Electronic Design

Sensors in Smartphones: Beyond Landscape and Portrait Screen Orientation

Analysts project the smartphone and tablet industry will soon consume over $2 billion of sensors annually. Yet, for all that, the top mobile apps rarely involve sensors. App developers say using sensors is hard. And it is hard, because sensors present metrological measurements of their physical environment but, without proper perspectives and interpretation, those measurements are often meaningless.

Early industry efforts using rudimentary sample codes available from some sensor manufacturers have been unsatisfactory. For example, users have complained that the heading information given by electronic compass apps in many smartphones can be off by over sixty degrees, making the phones only marginally useful at best as navigation aids.

Today, sensor manufacturers have realized that algorithms and software are essential elements of their product offerings. Independent middleware developers have created sensor libraries that not only provide accurate headings by keeping the sensors in proper calibration, but also mitigate against the distorting effects of external magnetic interferences.

By including these advanced sensor libraries, smartphone and tablet OEMs allow app developers to track the movements of the mobile devices and their users. So that, by observing motion, applications can allow users to interact with their devices through new, convenient gestures. For example, when users bring their phones to their ears, an app can automatically be readied to accept voice commands.

However, even when we include motion tracking, we are still under-utilizing the capabilities of the sensors in mobile devices today. And, with advances in sensor design and manufacturing, increasingly powerful sensors are now available in smartphones at low costs:

  • accelerometers in smartphones today can pick up the sound of key strikes on an alphanumeric keyboard with such precision that a computer program can determine what keys are being struck;
  • magnetometers can detect the 50/60 Hz magnetic field emanating from a power cord;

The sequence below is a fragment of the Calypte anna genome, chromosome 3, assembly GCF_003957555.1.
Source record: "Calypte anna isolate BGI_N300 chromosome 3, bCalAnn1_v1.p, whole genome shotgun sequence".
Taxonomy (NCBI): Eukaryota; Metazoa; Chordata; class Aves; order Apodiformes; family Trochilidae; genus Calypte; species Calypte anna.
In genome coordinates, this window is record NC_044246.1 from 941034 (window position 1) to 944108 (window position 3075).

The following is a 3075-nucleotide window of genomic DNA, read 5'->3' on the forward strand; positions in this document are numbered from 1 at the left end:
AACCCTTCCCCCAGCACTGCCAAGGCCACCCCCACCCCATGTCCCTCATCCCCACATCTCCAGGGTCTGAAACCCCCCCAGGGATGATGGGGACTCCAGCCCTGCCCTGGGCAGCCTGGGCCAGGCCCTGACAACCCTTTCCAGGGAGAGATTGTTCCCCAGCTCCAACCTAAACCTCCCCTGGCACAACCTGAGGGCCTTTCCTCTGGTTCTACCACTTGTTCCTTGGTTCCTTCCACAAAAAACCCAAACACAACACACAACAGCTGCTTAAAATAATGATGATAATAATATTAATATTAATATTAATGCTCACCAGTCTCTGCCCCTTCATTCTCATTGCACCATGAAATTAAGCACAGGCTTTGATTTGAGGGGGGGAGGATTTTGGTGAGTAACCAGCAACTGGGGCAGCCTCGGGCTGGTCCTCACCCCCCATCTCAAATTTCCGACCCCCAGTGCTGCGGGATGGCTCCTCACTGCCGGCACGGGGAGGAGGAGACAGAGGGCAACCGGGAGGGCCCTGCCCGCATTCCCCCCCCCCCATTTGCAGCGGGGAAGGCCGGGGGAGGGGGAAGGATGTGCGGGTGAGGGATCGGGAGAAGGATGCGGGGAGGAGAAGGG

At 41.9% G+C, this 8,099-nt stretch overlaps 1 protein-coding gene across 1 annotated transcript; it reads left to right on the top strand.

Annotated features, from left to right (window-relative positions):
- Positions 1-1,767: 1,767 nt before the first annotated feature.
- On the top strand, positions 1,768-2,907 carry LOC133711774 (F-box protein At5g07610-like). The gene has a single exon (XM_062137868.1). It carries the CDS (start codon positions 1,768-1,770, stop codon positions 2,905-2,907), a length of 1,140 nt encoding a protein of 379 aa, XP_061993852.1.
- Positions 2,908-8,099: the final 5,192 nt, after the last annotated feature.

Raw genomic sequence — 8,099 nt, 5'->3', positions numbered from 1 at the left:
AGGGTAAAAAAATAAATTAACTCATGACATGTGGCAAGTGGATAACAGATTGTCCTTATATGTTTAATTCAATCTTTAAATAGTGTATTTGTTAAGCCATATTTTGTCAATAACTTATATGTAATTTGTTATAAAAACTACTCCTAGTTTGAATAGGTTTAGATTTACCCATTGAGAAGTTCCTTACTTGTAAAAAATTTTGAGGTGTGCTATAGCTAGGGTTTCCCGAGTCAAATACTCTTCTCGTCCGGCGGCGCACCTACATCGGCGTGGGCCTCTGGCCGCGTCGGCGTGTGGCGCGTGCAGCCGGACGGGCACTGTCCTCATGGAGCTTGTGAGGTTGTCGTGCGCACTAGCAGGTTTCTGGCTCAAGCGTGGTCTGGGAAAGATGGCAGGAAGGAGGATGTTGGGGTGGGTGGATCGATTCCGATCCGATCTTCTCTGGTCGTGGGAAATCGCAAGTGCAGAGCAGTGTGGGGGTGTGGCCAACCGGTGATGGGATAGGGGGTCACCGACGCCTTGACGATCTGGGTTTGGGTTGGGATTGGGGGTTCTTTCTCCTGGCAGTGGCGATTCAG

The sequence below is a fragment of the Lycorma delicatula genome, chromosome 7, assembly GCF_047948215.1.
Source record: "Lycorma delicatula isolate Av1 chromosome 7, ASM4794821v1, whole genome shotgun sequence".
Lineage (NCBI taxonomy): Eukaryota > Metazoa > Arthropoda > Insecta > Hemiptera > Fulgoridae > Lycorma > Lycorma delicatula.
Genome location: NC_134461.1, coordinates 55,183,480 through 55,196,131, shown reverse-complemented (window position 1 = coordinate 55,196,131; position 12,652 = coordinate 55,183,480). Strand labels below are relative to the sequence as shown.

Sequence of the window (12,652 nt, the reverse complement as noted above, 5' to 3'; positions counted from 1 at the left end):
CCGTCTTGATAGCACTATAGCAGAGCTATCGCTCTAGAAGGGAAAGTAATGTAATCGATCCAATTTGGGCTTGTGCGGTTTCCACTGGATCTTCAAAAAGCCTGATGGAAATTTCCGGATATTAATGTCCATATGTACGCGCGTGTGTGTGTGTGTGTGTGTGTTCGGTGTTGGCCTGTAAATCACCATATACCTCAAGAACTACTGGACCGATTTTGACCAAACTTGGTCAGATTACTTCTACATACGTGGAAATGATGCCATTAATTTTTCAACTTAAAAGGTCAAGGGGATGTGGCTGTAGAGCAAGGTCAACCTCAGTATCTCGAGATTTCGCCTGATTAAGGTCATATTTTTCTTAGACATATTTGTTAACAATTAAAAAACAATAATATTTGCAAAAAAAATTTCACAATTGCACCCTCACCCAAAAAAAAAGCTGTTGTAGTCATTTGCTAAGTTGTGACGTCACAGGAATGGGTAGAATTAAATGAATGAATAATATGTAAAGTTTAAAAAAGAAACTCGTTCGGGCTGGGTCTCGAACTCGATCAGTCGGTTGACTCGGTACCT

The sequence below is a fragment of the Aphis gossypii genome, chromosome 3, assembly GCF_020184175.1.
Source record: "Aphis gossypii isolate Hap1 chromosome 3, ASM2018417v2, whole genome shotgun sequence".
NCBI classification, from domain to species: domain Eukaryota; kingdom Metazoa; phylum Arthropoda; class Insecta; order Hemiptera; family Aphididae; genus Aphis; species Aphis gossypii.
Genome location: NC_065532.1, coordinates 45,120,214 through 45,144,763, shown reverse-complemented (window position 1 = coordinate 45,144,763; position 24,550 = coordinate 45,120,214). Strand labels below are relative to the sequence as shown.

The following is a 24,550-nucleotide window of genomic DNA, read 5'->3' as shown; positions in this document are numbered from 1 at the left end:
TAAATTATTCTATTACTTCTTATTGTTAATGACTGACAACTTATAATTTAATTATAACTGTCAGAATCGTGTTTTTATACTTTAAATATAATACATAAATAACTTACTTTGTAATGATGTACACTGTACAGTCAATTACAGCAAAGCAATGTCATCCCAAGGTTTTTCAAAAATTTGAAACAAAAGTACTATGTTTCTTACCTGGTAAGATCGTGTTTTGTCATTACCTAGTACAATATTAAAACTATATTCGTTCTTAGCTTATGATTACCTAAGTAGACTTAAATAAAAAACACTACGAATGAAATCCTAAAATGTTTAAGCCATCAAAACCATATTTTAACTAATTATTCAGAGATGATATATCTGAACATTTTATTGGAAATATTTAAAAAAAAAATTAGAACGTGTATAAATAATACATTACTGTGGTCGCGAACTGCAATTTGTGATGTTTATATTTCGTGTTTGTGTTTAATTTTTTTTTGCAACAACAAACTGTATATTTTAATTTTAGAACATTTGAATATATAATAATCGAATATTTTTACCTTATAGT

• barometers can notice the atmospheric change between floors of a building;
  • and microphones can record ultrasound.

By comparison, human motions are relatively slow (below 20 Hz) and not very subtle. To fully take advantage of the expanding portfolio of sensing capability of a smartphone, we must begin to think beyond using sensors simply for motion and gesture processing, and begin to consider using them to get a better understanding of a user’s contexts and intents. This expands the role of mobile devices beyond just sensing the environment, to ‘knowing’ the user well enough to offer considered advice.

Instead of asking users to learn a set of special gestures to interact with their devices, the devices will thus begin to learn more about their users. So when a user is keeping her phone in her purse, a sensor would keep the backlight off to avoid battery draw. When a user is running to catch his train, the phone would send incoming calls to voicemail rather than disturb the runner. A smart mobile companion could even learn its user’s daily activities so well, including the user’s habit of daily jogging, that it could suggest a nearby running trail when the user is in a foreign city.

At the dawn of this age of smart mobile devices, it’s worth remembering the vision that begat General Magic and Apple’s Newton 20 years ago: “a dream of improving the lives of many millions of people by means of small, intimate, life support systems that people carry with them everywhere.1

While the visions of the pioneers outstripped the technology available at the time, new inventions continue to deliver on that dream. To become intimate, a mobile device must know what its user is doing, and in what environment. To provide life support, the device must understand life, not as a continuous sequence of motion, but as snapshots of various activities.

By understand users’ activities, mobile applications can become ever-present and intimate companions to their users, monitor their situations, discern their habits, and better infer their contexts and intents. This in turn will shape even newer applications of sensors; and the vision moves closer to realization.

1 General Magic company mission statement, May 1990 – Mountain View, CA.

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